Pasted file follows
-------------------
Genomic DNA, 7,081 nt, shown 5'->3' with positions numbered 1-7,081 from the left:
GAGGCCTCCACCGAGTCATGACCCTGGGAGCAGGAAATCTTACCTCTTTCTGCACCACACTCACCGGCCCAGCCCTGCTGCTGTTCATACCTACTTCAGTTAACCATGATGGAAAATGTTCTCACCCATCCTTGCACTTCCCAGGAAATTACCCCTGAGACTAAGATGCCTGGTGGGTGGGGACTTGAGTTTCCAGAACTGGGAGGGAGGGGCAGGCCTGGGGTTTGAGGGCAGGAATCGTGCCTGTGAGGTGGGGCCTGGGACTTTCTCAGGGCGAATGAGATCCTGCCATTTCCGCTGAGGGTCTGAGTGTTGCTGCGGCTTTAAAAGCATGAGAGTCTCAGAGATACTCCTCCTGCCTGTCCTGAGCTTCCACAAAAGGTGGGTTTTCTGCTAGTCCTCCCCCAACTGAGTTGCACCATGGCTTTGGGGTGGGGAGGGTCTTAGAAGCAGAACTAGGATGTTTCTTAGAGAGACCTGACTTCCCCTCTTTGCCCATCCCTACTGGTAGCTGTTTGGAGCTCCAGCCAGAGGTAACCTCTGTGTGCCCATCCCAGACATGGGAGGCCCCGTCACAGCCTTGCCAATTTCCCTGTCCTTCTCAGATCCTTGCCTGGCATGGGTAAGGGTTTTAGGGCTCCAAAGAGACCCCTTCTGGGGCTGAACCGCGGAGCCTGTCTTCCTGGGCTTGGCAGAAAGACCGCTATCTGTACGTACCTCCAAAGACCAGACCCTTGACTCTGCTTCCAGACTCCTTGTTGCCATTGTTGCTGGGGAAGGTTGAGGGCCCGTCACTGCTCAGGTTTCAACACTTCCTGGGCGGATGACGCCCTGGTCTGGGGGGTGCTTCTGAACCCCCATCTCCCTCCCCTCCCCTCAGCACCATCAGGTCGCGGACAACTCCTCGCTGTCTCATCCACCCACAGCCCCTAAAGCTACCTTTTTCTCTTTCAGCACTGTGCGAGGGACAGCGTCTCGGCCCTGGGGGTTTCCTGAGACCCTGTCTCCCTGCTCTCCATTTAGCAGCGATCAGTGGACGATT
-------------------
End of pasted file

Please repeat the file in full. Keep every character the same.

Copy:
Genomic DNA, 7,081 nt, shown 5'->3' with positions numbered 1-7,081 from the left:
GAGGCCTCCACCGAGTCATGACCCTGGGAGCAGGAAATCTTACCTCTTTCTGCACCACACTCACCGGCCCAGCCCTGCTGCTGTTCATACCTACTTCAGTTAACCATGATGGAAAATGTTCTCACCCATCCTTGCACTTCCCAGGAAATTACCCCTGAGACTAAGATGCCTGGTGGGTGGGGACTTGAGTTTCCAGAACTGGGAGGGAGGGGCAGGCCTGGGGTTTGAGGGCAGGAATCGTGCCTGTGAGGTGGGGCCTGGGACTTTCTCAGGGCGAATGAGATCCTGCCATTTCCGCTGAGGGTCTGAGTGTTGCTGCGGCTTTAAAAGCATGAGAGTCTCAGAGATACTCCTCCTGCCTGTCCTGAGCTTCCACAAAAGGTGGGTTTTCTGCTAGTCCTCCCCCAACTGAGTTGCACCATGGCTTTGGGGTGGGGAGGGTCTTAGAAGCAGAACTAGGATGTTTCTTAGAGAGACCTGACTTCCCCTCTTTGCCCATCCCTACTGGTAGCTGTTTGGAGCTCCAGCCAGAGGTAACCTCTGTGTGCCCATCCCAGACATGGGAGGCCCCGTCACAGCCTTGCCAATTTCCCTGTCCTTCTCAGATCCTTGCCTGGCATGGGTAAGGGTTTTAGGGCTCCAAAGAGACCCCTTCTGGGGCTGAACCGCGGAGCCTGTCTTCCTGGGCTTGGCAGAAAGACCGCTATCTGTACGTACCTCCAAAGACCAGACCCTTGACTCTGCTTCCAGACTCCTTGTTGCCATTGTTGCTGGGGAAGGTTGAGGGCCCGTCACTGCTCAGGTTTCAACACTTCCTGGGCGGATGACGCCCTGGTCTGGGGGGTGCTTCTGAACCCCCATCTCCCTCCCCTCCCCTCAGCACCATCAGGTCGCGGACAACTCCTCGCTGTCTCATCCACCCACAGCCCCTAAAGCTACCTTTTTCTCTTTCAGCACTGTGCGAGGGACAGCGTCTCGGCCCTGGGGGTTTCCTGAGACCCTGTCTCCCTGCTCTCCATTTAGCAGCGATCAGTGGACGATT